Jasper County school board meetings just got awkward.
On April 7, Superintendent Vashti Washington sued school board member Randy Horton, claiming he has worked to destroy her reputation by claiming that she falsified documents, conspired to have fraudulent bids filed and committed other illegal acts. According to the lawsuit, Horton's behavior influenced the federal investigation of the school district by the FBI, IRS and the S.C. Law Enforcement Division.
Also in the lawsuit, Washington claims Horton has "medical problems that do not enable him to logically conclude the truth of many matters."
Horton, who has his own lawsuit pending against the school district for failing to provide him with certain documents, has 30 days from the date Washington's lawsuit was filed to respond.
This isn't the first sign of tension between the two. During Washington's evaluation by the board late last year, Horton questioned Washington about the existence of her doctorate degree.
Washington, who is listed on the district's website as completing her Ed.D. in educational leadership and administration from Nova Southeastern University in Fort Lauderdale, Fla., said she did indeed have a doctorate. "You were here when I was hired," Washington said, according to media reports. "I came with all my credentials."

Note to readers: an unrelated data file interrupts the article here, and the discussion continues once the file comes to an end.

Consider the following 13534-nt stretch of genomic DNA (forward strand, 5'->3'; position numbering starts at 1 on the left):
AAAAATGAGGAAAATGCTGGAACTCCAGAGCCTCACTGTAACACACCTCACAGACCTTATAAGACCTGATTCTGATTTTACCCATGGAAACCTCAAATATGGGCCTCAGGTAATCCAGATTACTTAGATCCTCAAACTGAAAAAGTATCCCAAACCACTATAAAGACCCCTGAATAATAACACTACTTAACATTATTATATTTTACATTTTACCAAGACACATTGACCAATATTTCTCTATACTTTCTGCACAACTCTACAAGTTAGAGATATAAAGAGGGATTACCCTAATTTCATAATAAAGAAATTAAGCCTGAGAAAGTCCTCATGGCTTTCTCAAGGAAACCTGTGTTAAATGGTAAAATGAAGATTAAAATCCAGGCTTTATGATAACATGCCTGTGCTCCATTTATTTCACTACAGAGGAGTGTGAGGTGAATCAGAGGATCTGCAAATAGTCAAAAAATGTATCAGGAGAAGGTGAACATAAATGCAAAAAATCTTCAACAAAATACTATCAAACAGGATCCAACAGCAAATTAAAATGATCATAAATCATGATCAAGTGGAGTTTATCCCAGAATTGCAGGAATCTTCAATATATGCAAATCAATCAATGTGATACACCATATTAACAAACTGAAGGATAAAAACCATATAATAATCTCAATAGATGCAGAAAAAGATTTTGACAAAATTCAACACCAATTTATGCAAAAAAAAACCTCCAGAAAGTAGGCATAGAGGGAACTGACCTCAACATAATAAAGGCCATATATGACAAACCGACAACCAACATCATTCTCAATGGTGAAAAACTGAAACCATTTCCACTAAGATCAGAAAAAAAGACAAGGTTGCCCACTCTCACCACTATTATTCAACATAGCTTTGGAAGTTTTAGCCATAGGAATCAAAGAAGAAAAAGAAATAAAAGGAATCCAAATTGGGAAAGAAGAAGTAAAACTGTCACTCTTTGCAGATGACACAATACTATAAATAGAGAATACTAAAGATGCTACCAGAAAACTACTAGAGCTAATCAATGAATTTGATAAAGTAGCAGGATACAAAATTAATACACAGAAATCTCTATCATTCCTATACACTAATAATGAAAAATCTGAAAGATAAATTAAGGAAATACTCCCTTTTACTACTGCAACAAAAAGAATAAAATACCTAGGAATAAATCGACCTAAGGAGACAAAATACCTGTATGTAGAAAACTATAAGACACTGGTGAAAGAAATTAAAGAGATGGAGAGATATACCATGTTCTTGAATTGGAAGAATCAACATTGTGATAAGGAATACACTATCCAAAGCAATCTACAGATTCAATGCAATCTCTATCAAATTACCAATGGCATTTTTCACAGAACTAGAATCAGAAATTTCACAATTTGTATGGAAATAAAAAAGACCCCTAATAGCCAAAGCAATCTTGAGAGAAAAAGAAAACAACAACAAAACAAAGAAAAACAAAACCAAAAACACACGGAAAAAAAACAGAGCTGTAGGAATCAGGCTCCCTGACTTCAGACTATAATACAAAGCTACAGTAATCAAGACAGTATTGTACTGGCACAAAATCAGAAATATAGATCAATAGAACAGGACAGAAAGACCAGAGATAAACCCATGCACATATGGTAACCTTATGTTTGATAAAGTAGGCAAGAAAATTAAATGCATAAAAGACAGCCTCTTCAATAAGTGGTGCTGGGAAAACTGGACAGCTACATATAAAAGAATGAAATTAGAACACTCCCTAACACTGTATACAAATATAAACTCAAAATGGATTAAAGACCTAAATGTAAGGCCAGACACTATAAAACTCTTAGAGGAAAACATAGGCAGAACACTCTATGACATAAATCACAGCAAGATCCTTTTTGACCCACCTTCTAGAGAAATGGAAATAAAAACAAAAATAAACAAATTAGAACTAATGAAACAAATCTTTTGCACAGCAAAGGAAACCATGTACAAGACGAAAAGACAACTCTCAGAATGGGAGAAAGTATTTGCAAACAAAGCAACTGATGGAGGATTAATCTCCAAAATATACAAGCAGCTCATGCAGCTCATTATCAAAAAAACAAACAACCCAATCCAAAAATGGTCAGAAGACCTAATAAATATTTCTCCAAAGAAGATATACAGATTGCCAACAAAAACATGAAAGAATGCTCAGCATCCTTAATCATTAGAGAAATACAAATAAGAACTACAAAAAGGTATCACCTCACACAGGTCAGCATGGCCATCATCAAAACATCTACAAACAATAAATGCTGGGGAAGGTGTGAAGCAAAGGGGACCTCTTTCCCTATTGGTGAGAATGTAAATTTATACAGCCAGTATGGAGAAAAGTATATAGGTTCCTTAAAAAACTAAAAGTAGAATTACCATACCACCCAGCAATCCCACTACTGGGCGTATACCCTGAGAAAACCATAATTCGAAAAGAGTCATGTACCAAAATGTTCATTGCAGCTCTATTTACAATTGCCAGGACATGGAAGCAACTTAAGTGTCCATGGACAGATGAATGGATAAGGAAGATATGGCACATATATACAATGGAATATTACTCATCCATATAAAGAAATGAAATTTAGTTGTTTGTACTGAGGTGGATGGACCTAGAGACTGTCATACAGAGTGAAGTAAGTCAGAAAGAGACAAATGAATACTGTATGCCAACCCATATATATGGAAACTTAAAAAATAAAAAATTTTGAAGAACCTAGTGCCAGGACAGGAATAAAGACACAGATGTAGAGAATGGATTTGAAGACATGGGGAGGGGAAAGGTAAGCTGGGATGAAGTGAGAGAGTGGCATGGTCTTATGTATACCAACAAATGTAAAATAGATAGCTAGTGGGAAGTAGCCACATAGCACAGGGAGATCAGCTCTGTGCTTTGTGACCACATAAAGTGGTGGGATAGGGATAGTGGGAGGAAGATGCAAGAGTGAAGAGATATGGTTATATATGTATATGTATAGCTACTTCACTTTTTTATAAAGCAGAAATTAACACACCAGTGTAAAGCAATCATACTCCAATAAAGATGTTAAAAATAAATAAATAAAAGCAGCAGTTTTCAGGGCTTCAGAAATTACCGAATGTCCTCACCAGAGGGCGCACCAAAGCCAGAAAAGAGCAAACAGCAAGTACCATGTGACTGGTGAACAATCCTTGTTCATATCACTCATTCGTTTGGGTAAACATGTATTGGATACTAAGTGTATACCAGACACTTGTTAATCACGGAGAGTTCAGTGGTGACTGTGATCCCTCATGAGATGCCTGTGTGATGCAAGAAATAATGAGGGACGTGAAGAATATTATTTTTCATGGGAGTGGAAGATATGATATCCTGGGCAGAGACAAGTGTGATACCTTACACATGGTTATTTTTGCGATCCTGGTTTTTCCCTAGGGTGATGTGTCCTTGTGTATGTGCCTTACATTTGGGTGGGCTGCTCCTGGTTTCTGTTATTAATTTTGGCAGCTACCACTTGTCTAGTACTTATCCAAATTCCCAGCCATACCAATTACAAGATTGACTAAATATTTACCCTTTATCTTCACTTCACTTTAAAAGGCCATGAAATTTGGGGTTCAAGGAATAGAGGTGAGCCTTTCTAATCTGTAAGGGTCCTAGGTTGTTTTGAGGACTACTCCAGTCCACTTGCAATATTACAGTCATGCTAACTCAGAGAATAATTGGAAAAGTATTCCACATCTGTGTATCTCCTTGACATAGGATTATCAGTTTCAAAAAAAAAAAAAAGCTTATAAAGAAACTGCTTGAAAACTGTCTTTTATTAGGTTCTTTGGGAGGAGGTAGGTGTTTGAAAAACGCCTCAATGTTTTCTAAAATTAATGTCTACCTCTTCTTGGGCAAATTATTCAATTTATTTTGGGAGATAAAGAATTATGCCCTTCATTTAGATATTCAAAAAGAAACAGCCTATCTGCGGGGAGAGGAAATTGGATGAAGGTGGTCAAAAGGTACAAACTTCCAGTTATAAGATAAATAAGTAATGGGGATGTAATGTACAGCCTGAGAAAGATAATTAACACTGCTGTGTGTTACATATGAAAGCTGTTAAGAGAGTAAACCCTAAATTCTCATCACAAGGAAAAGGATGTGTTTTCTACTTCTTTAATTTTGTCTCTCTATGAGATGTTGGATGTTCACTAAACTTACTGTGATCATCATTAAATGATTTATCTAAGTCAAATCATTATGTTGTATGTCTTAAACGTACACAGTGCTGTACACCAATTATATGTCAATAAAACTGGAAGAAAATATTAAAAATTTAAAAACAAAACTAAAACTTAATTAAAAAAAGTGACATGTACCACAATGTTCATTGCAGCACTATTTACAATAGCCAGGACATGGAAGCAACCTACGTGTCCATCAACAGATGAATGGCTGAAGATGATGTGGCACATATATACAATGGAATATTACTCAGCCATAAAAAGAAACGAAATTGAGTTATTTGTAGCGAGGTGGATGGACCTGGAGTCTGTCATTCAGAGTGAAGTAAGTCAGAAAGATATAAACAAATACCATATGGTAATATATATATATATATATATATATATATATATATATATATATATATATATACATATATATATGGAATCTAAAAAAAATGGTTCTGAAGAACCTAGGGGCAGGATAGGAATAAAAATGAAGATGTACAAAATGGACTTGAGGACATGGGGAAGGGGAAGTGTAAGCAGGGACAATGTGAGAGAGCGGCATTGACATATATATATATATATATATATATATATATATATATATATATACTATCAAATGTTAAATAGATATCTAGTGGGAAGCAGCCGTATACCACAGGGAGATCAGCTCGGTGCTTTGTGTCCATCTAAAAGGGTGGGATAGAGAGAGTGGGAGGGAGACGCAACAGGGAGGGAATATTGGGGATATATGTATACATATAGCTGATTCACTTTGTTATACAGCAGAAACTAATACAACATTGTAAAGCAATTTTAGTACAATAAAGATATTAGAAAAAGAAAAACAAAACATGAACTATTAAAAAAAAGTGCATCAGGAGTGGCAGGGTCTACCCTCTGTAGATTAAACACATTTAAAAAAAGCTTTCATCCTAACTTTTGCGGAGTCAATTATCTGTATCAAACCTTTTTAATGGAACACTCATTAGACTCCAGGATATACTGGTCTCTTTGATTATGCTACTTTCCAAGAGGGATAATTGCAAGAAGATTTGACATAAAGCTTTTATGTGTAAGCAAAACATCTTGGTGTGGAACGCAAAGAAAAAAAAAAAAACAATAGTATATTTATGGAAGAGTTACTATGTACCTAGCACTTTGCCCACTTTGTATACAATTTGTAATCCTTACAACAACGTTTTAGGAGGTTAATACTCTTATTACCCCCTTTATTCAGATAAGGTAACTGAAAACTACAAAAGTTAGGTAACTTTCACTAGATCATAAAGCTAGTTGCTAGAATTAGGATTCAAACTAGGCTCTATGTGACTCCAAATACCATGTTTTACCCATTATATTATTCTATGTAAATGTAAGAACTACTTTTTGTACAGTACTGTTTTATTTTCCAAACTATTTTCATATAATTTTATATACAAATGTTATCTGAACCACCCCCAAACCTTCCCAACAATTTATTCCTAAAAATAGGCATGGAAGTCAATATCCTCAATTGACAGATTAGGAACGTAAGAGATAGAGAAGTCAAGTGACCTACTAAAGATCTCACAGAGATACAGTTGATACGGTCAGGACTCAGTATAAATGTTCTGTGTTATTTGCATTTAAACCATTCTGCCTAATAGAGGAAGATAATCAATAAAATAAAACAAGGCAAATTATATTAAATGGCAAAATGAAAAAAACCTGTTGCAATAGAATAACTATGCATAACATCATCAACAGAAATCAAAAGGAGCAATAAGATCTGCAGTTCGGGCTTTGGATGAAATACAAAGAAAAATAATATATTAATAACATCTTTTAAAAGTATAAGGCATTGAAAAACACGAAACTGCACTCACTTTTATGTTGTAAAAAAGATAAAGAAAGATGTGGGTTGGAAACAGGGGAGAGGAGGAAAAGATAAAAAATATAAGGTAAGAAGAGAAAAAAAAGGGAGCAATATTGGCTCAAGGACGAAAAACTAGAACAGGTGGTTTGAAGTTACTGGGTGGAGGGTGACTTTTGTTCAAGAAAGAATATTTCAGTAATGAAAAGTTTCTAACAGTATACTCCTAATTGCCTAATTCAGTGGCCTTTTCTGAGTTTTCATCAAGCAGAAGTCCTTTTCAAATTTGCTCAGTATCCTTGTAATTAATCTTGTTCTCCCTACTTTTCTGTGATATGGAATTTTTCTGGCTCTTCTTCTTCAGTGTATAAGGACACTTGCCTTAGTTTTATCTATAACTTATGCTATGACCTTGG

We suspect the outcome of the ongoing federal investigation will serve as the ultimate judge and jury for both Washington's and Horton's claims.
As part of the investigation, the U.S. Attorney's Office of South Carolina asked that the district maintain and not destroy certain information including financial documents, employment files for the superintendent and other administrators and correspondence between employees. Several district employees have been subpoenaed to appear before a grand jury.
As is typical, federal officials have been mum on what they're looking for. It could take months before the investigation concludes and the results are released to the public.
In the meantime, we hope both parties, the other school board members and district employees will not let the legal drama distract from their shared purpose of helping students reach their full potential. Such discord among those who should have the common goal of educating students could easily lead to board members taking sides, unproductive school board meetings and loss of time on task.
That would be a shame, particularly in a district that continues to struggle with low scores on federal accountability measures and would be well-served by attracting additional volunteers similar to current ones who hail from Beaufort County. These local folks donate books, buy school uniforms and, most importantly, give of their time, spending hours in district schools, serving as mentors and tutors.
Potential volunteers are more likely to become involved if they're confident students are the district's focus -- even if the adults aren't getting along. Let's hope district officials will ensure that's the case.